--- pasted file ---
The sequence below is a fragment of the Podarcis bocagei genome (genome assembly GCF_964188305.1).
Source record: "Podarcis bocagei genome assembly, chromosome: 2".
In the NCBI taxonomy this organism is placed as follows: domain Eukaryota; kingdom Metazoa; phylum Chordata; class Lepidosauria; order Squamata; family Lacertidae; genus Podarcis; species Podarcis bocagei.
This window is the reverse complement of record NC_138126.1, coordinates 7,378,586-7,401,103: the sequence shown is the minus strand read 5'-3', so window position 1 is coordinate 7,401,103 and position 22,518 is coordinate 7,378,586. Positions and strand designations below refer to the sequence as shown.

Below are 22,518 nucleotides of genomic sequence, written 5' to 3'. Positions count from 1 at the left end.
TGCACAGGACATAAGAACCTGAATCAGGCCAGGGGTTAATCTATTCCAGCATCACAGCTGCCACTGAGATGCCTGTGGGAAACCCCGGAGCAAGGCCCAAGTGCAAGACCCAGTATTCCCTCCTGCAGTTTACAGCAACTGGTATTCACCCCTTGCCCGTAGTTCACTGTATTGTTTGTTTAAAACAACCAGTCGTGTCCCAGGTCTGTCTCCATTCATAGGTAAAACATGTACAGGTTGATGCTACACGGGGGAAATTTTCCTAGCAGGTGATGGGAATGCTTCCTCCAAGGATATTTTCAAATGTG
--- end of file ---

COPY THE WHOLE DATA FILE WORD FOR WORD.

The sequence below is a fragment of the Podarcis bocagei genome (genome assembly GCF_964188305.1).
Source record: "Podarcis bocagei genome assembly, chromosome: 2".
In the NCBI taxonomy this organism is placed as follows: domain Eukaryota; kingdom Metazoa; phylum Chordata; class Lepidosauria; order Squamata; family Lacertidae; genus Podarcis; species Podarcis bocagei.
This window is the reverse complement of record NC_138126.1, coordinates 7,378,586-7,401,103: the sequence shown is the minus strand read 5'-3', so window position 1 is coordinate 7,401,103 and position 22,518 is coordinate 7,378,586. Positions and strand designations below refer to the sequence as shown.

Below are 22,518 nucleotides of genomic sequence, written 5' to 3'. Positions count from 1 at the left end.
TGCACAGGACATAAGAACCTGAATCAGGCCAGGGGTTAATCTATTCCAGCATCACAGCTGCCACTGAGATGCCTGTGGGAAACCCCGGAGCAAGGCCCAAGTGCAAGACCCAGTATTCCCTCCTGCAGTTTACAGCAACTGGTATTCACCCCTTGCCCGTAGTTCACTGTATTGTTTGTTTAAAACAACCAGTCGTGTCCCAGGTCTGTCTCCATTCATAGGTAAAACATGTACAGGTTGATGCTACACGGGGGAAATTTTCCTAGCAGGTGATGGGAATGCTTCCTCCAAGGATATTTTCAAATGTG